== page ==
Other stated goals and activities of the Accessibility Action Plan include:

  • Diversity awareness: Continue to build an inclusive culture by enhancing people’s level of disability awareness.
  • Talent sourcing and recruitment: Attract and recruit candidates from a diverse talent pool and improve the accessibility of the end-to-end recruitment process.
  • Learning and development: Ensure learning and development programs/activities are accessible to people with a disability.
  • Internal communications: Enhance internal communications to ensure they are accessible to all employees

The organisation has also partnered with accessibility experts such as Workfocus, National Disability Recruitment Co-ordinator (NDRC) and Australian (Employers) Network on Disability (AND) to help deliver the goals of the Accessibility Action Plan. Australia Post says there are a range of advantages to be gained from building a diverse workforce including access to a wider range of skills, views and ideas which promote greater employee engagement and innovation and a better understanding of customer needs. According to the Australian Network on Disability there are many other benefits to be gained from employing people with a disability including:

  • Being an Employer of Choice – attraction of employers through access to a broader talent pool as people with disability bring a diverse range of skills and abilities and new and valuable perspectives to the workplace.
  • Retention – retention of existing employees who have or acquire a disability as they age.
  • Shifting demographics – an ageing  population and increased incidence of disability not only impacts workforce but also means changing markets.
  • Increased use of technology – enhancing opportunities for people with disability.
  • Greater creativity, innovation and product development – understanding the needs of people with disability as a service provider is critical in retaining those customers.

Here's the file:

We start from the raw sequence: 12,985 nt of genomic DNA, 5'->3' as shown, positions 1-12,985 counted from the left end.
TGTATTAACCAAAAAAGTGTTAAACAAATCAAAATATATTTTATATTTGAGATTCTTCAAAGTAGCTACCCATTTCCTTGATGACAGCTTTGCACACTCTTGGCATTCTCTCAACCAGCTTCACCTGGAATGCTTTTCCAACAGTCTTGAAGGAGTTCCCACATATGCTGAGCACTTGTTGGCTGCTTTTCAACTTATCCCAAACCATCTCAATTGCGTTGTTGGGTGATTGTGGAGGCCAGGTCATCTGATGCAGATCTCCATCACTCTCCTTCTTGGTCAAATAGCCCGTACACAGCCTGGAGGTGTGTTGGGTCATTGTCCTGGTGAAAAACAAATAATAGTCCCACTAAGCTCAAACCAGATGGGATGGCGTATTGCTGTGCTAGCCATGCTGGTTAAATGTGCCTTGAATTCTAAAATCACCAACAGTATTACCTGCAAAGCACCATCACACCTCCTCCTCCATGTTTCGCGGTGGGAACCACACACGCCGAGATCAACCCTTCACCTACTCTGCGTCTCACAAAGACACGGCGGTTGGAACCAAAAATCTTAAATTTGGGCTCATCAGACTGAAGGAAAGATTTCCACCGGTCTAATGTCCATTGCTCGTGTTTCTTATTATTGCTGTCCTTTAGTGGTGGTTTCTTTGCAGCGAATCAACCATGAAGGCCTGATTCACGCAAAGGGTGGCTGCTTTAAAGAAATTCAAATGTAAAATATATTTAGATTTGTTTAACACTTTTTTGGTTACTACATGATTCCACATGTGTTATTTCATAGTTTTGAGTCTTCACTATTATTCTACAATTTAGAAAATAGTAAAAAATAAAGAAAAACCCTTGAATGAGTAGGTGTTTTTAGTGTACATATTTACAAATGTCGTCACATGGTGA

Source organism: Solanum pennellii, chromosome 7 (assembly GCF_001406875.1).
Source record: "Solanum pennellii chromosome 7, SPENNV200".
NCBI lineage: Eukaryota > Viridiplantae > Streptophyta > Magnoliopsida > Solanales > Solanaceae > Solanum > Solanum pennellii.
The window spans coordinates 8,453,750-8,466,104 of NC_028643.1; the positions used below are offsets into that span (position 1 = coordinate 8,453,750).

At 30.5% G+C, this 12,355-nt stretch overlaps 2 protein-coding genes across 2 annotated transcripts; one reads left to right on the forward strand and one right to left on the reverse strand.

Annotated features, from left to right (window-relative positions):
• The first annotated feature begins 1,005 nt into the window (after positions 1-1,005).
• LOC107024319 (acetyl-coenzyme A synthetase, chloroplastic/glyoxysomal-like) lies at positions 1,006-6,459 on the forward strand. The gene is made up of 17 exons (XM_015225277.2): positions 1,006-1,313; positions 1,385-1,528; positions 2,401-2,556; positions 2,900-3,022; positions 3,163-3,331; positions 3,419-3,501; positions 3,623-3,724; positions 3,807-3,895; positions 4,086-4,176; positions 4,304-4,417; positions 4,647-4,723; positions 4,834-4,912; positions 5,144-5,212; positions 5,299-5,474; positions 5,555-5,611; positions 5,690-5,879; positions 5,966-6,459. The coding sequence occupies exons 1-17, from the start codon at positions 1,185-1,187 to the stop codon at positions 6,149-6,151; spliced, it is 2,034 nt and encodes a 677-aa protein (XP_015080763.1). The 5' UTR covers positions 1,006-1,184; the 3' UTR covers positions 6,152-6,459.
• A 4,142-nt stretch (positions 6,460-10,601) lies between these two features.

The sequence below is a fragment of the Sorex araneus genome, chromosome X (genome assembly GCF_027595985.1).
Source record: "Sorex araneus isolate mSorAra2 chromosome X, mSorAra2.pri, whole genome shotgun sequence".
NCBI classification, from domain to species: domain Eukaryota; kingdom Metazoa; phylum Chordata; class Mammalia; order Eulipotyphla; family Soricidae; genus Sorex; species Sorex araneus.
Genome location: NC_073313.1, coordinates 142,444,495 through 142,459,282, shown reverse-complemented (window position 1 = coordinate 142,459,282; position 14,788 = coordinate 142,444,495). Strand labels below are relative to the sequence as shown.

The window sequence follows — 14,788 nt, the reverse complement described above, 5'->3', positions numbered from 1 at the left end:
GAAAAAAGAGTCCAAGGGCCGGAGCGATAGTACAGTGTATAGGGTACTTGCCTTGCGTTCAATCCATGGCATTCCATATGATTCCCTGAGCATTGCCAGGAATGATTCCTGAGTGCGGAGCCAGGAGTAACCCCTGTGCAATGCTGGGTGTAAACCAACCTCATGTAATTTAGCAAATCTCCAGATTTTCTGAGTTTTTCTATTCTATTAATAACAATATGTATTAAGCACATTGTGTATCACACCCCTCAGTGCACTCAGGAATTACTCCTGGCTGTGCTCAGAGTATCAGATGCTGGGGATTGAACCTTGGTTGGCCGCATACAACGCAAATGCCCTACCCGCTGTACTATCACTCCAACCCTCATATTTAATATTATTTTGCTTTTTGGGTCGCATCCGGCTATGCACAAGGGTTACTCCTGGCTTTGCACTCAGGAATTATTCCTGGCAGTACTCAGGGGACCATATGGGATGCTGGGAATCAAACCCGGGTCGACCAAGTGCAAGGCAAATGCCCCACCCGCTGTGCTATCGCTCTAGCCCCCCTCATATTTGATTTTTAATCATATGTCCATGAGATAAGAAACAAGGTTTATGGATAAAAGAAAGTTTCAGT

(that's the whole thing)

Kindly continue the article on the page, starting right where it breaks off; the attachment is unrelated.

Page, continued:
• Improved customer service and attraction – being disability confident, including how to  communicate with customers with disability, enhancing customer service.
  • Reputation & Brand – according to a University of Massachusetts survey, 92 per cent of the American public view companies that hire people with disabilities more favourably than those that do not; 87 per cent of the public also agree that they would prefer to give their business to companies that hire people with disabilities.
  • Procurement process & tender documents – increase in companies seeking information from suppliers on their employment and CSR programs and encouraging tenders from diverse suppliers.
  • Strengthening workplace morale and productivity through a more committed and diverse workplace.
  • Risk management – compliance with legislative requirements and meeting international standards reduces litigation risk.

Policies which support disabled employees in the workplace are a very effective way to attract and retain disabled staff members and help your organisation build a truly diverse workforce. Care Corporate’s Disability/Access Support Pack offers a range of resources designed to help disabled employees have a successful career in your organisation. Click here for more information.

For more information visit Australian Network on Disability The Real Stories Project



This Better Workplace Bulletin was first published in December 2014